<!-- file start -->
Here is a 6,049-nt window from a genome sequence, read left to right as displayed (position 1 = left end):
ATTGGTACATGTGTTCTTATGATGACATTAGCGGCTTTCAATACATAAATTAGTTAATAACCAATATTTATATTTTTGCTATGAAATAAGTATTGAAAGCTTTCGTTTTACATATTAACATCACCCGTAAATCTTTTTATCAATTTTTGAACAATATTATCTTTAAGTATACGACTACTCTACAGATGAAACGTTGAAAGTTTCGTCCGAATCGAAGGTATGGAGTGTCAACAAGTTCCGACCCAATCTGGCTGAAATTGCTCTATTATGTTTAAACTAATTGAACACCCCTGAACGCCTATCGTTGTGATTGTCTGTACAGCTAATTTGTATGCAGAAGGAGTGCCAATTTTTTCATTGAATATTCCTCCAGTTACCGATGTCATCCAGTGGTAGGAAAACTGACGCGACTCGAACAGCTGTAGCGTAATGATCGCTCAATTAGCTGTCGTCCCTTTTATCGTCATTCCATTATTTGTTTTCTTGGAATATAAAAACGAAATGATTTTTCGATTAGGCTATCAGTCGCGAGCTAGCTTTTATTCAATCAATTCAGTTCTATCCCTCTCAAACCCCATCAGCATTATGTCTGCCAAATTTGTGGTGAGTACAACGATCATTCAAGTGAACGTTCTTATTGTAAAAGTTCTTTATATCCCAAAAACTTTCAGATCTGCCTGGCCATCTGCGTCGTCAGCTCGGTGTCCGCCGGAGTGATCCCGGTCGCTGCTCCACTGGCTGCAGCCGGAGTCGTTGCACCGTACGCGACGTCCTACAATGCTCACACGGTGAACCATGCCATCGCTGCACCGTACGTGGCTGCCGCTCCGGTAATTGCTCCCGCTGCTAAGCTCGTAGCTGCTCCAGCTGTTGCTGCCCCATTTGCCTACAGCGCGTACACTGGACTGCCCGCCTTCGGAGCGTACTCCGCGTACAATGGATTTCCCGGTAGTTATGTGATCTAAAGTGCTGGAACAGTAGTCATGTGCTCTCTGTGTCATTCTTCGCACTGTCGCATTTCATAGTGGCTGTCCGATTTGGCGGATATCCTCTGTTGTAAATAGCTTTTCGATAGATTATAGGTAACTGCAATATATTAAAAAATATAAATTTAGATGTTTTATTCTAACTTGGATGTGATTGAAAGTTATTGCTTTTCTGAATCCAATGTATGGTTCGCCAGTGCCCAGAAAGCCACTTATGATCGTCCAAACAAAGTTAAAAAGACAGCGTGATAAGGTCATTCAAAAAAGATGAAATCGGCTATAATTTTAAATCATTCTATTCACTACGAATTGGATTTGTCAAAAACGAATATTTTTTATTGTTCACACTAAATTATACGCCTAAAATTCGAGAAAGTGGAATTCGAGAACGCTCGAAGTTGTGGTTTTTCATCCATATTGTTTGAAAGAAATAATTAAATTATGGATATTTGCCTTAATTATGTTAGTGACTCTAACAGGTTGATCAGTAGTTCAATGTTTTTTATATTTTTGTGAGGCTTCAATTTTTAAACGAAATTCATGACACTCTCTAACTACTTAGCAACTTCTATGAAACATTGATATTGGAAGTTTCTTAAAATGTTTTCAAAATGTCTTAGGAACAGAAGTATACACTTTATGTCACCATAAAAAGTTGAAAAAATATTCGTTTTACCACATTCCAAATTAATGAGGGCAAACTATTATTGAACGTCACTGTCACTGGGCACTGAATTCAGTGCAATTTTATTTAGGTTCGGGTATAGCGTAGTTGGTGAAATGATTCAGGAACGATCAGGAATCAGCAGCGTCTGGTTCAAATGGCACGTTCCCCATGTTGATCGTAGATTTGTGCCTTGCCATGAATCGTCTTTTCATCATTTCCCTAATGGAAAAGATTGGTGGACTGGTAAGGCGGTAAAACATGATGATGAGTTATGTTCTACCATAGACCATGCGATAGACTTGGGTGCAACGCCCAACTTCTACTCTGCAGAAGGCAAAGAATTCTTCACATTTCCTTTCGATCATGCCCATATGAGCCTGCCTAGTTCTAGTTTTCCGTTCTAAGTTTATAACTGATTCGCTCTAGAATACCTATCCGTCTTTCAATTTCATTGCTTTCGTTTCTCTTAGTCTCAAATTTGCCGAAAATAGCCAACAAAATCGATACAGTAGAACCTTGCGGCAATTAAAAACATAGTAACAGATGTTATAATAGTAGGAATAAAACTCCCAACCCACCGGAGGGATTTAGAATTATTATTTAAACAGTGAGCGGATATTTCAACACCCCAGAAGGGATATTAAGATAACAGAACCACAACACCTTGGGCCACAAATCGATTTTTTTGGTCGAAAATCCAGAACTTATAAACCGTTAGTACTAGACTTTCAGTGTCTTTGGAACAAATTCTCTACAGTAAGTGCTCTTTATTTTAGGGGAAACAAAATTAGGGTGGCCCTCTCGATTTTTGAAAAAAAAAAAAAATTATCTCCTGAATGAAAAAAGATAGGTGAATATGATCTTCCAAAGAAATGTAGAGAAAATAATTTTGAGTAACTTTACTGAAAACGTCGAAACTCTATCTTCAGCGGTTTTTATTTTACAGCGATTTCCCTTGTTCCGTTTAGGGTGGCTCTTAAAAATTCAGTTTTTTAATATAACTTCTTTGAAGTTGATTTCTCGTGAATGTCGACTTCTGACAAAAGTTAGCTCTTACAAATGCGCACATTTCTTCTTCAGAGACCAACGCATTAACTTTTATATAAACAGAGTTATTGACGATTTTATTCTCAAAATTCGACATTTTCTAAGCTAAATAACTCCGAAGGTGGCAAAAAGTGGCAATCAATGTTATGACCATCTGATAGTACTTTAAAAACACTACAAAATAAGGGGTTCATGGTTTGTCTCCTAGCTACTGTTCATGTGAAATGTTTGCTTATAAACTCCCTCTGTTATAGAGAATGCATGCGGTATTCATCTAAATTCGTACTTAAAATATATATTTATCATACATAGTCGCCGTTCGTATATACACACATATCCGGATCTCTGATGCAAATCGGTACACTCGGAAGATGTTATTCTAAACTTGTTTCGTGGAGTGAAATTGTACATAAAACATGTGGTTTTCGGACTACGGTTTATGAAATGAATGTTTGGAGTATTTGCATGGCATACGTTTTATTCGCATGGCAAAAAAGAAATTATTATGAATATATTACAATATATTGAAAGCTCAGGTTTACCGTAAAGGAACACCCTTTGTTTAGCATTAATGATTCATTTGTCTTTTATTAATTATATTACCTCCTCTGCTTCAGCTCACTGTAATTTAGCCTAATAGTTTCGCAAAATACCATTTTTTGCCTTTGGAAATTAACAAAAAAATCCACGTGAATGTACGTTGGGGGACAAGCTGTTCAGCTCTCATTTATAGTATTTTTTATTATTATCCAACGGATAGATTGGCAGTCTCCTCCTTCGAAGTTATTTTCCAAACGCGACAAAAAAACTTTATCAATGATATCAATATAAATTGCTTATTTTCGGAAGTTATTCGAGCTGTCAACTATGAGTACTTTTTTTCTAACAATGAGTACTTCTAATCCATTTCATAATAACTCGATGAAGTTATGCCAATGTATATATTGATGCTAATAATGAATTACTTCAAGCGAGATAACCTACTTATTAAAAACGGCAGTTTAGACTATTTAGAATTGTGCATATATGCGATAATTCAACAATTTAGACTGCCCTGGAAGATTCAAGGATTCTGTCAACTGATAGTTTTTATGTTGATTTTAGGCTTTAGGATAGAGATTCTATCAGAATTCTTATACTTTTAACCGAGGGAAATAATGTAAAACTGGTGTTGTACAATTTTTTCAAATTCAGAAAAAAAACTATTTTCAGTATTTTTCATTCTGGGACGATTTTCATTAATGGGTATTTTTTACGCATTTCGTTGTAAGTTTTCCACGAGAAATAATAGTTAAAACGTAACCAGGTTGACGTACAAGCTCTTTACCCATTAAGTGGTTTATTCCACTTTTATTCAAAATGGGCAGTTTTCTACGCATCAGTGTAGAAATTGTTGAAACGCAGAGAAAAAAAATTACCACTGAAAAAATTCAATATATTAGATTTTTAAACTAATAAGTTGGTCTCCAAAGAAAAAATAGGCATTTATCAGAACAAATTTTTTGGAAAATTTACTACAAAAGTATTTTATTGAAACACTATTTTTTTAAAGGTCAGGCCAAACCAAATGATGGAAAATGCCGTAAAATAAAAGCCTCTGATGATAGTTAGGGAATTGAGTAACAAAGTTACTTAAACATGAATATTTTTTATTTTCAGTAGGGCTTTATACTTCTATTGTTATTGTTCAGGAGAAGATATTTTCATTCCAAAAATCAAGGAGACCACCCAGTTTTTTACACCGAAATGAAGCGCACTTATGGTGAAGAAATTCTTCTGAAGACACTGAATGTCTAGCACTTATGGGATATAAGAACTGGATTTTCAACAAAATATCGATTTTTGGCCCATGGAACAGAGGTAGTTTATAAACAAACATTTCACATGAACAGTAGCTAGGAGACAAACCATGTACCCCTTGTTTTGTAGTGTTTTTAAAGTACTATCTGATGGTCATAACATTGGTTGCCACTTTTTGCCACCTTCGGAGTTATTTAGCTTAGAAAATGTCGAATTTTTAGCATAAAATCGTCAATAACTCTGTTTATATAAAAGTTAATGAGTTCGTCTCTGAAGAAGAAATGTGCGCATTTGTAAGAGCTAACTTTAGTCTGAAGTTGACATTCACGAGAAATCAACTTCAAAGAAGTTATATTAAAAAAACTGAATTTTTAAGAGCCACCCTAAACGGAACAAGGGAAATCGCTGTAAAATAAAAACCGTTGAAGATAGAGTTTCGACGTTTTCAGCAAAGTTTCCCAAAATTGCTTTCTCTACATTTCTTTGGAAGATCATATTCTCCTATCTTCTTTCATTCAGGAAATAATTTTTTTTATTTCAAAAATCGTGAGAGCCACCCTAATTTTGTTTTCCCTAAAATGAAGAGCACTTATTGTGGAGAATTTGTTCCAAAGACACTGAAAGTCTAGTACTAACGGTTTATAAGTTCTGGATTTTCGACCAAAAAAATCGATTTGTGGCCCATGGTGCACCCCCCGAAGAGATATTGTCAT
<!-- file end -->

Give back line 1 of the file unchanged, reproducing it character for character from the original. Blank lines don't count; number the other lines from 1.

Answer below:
Here is a 6,049-nt window from a genome sequence, read left to right as displayed (position 1 = left end):